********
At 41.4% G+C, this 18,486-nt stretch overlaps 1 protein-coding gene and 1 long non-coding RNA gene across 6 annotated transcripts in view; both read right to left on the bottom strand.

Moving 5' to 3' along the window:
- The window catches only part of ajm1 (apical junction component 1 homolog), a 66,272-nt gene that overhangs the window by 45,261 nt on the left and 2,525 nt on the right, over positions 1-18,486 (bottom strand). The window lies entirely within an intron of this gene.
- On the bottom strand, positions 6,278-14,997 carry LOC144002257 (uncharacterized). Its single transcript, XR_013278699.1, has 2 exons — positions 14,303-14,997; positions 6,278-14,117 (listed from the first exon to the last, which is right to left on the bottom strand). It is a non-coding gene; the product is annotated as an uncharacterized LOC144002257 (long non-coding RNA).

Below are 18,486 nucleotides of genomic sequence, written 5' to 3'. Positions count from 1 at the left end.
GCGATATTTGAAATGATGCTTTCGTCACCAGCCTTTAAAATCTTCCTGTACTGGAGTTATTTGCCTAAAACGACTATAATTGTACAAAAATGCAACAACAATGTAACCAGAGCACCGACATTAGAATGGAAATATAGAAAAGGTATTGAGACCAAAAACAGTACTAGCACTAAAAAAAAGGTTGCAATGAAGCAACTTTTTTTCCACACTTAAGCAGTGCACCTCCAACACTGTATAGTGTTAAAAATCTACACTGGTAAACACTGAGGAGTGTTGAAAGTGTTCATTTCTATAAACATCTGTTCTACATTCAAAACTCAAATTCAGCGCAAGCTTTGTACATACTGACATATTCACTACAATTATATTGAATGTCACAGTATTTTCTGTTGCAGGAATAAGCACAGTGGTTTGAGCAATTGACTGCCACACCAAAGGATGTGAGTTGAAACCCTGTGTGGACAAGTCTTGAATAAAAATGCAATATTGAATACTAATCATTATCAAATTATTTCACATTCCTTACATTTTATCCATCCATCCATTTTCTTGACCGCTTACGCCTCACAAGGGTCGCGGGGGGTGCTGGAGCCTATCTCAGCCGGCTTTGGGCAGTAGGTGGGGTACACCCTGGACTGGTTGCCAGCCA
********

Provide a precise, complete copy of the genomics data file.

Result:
At 41.4% G+C, this 18,486-nt stretch overlaps 1 protein-coding gene and 1 long non-coding RNA gene across 6 annotated transcripts in view; both read right to left on the bottom strand.

Moving 5' to 3' along the window:
- The window catches only part of ajm1 (apical junction component 1 homolog), a 66,272-nt gene that overhangs the window by 45,261 nt on the left and 2,525 nt on the right, over positions 1-18,486 (bottom strand). The window lies entirely within an intron of this gene.
- On the bottom strand, positions 6,278-14,997 carry LOC144002257 (uncharacterized). Its single transcript, XR_013278699.1, has 2 exons — positions 14,303-14,997; positions 6,278-14,117 (listed from the first exon to the last, which is right to left on the bottom strand). It is a non-coding gene; the product is annotated as an uncharacterized LOC144002257 (long non-coding RNA).

Below are 18,486 nucleotides of genomic sequence, written 5' to 3'. Positions count from 1 at the left end.
GCGATATTTGAAATGATGCTTTCGTCACCAGCCTTTAAAATCTTCCTGTACTGGAGTTATTTGCCTAAAACGACTATAATTGTACAAAAATGCAACAACAATGTAACCAGAGCACCGACATTAGAATGGAAATATAGAAAAGGTATTGAGACCAAAAACAGTACTAGCACTAAAAAAAAGGTTGCAATGAAGCAACTTTTTTTCCACACTTAAGCAGTGCACCTCCAACACTGTATAGTGTTAAAAATCTACACTGGTAAACACTGAGGAGTGTTGAAAGTGTTCATTTCTATAAACATCTGTTCTACATTCAAAACTCAAATTCAGCGCAAGCTTTGTACATACTGACATATTCACTACAATTATATTGAATGTCACAGTATTTTCTGTTGCAGGAATAAGCACAGTGGTTTGAGCAATTGACTGCCACACCAAAGGATGTGAGTTGAAACCCTGTGTGGACAAGTCTTGAATAAAAATGCAATATTGAATACTAATCATTATCAAATTATTTCACATTCCTTACATTTTATCCATCCATCCATTTTCTTGACCGCTTACGCCTCACAAGGGTCGCGGGGGGTGCTGGAGCCTATCTCAGCCGGCTTTGGGCAGTAGGTGGGGTACACCCTGGACTGGTTGCCAGCCA